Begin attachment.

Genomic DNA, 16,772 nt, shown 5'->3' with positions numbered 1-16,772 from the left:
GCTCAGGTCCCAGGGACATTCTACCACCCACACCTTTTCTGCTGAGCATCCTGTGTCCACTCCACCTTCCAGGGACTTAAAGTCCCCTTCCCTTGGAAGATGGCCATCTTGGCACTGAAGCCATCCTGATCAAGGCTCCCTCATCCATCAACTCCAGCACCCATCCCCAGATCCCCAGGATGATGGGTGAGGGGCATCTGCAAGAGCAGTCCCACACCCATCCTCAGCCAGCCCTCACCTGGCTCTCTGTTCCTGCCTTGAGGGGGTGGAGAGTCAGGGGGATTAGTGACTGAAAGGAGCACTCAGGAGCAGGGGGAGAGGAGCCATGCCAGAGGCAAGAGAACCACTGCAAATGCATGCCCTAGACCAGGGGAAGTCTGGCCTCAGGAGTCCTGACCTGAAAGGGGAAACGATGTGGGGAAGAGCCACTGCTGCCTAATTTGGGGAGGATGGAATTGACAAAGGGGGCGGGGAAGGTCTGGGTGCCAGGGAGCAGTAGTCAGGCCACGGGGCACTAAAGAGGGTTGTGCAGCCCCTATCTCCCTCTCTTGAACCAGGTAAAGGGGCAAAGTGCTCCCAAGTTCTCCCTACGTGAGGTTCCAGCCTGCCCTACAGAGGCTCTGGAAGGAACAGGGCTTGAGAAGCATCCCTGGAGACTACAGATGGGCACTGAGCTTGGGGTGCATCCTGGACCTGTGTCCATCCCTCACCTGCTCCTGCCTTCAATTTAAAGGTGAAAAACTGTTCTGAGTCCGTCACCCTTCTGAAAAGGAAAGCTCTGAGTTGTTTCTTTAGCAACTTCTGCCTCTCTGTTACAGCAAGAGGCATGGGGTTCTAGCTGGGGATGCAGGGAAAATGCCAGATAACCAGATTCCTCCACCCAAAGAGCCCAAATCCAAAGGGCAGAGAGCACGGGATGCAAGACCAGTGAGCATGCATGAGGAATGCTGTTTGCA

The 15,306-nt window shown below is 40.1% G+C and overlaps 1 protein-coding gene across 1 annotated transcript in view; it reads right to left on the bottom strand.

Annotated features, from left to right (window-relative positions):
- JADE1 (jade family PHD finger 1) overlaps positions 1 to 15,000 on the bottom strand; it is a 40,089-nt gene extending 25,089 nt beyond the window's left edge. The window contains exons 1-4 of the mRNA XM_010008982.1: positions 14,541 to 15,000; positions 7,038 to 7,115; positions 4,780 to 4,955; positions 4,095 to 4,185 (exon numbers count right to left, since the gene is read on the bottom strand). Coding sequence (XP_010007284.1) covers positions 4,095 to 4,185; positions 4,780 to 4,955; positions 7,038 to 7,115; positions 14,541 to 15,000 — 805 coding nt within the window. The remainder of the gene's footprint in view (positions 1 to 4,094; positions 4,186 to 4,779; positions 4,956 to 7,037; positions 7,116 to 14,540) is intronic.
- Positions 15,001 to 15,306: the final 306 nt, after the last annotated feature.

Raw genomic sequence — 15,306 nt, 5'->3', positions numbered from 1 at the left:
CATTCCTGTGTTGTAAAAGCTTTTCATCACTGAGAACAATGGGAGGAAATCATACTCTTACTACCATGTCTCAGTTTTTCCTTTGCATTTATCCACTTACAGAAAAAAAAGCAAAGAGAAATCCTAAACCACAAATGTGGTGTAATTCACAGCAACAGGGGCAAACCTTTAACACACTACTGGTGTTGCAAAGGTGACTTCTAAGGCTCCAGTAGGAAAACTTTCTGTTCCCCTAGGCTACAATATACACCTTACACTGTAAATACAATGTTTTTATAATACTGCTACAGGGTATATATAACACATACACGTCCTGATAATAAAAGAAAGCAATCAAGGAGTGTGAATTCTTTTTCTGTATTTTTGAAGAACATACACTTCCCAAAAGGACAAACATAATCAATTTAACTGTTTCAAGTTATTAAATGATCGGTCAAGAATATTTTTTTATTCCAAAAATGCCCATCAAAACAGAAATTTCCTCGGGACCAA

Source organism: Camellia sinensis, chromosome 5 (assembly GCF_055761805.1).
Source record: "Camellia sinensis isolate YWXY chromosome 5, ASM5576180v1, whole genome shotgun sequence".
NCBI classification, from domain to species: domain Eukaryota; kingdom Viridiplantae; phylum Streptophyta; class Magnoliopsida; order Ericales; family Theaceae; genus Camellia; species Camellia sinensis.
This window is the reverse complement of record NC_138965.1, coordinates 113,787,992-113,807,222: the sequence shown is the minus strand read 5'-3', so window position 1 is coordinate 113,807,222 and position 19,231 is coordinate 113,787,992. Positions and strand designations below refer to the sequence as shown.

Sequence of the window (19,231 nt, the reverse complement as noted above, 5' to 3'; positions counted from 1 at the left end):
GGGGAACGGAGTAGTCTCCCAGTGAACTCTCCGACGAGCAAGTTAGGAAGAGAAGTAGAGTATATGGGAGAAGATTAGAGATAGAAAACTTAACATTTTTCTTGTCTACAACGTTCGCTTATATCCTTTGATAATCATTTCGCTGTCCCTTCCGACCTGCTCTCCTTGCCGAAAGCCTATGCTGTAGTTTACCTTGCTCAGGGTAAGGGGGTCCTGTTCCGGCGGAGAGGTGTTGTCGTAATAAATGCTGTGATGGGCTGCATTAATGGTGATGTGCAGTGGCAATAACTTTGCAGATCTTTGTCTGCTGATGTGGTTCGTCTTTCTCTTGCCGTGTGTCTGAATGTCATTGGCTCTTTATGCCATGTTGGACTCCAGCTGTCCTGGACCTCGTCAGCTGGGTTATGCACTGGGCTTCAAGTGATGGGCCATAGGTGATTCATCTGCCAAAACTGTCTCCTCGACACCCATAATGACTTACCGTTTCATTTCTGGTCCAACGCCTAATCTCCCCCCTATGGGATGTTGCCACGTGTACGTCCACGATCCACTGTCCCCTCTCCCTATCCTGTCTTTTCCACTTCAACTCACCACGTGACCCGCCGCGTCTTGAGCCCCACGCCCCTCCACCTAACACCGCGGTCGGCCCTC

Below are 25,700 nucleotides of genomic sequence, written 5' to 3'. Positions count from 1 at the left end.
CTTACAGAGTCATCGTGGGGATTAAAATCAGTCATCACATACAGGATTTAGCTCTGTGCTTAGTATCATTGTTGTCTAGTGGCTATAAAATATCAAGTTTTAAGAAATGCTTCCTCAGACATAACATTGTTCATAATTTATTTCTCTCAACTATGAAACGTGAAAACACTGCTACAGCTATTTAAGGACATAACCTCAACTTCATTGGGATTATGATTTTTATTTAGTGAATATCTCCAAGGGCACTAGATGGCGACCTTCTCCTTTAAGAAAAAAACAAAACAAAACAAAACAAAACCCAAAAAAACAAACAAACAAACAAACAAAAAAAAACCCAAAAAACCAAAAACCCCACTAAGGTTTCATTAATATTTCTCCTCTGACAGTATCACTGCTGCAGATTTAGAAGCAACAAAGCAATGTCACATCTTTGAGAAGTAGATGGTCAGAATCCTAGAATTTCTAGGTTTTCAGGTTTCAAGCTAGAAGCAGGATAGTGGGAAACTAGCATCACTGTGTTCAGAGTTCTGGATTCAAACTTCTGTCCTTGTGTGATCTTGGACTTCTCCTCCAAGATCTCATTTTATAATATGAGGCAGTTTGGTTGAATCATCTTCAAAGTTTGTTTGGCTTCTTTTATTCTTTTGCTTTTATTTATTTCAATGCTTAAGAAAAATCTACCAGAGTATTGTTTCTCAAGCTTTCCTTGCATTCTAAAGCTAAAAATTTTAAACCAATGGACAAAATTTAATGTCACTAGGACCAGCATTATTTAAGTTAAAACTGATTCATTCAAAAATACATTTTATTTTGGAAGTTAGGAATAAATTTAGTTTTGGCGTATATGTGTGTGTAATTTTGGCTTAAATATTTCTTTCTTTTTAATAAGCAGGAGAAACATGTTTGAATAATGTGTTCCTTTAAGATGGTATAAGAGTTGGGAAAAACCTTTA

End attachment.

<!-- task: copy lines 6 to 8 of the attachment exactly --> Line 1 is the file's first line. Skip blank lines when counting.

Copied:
- Positions 15,001 to 15,306: the final 306 nt, after the last annotated feature.

Raw genomic sequence — 15,306 nt, 5'->3', positions numbered from 1 at the left:
CATTCCTGTGTTGTAAAAGCTTTTCATCACTGAGAACAATGGGAGGAAATCATACTCTTACTACCATGTCTCAGTTTTTCCTTTGCATTTATCCACTTACAGAAAAAAAAGCAAAGAGAAATCCTAAACCACAAATGTGGTGTAATTCACAGCAACAGGGGCAAACCTTTAACACACTACTGGTGTTGCAAAGGTGACTTCTAAGGCTCCAGTAGGAAAACTTTCTGTTCCCCTAGGCTACAATATACACCTTACACTGTAAATACAATGTTTTTATAATACTGCTACAGGGTATATATAACACATACACGTCCTGATAATAAAAGAAAGCAATCAAGGAGTGTGAATTCTTTTTCTGTATTTTTGAAGAACATACACTTCCCAAAAGGACAAACATAATCAATTTAACTGTTTCAAGTTATTAAATGATCGGTCAAGAATATTTTTTTATTCCAAAAATGCCCATCAAAACAGAAATTTCCTCGGGACCAA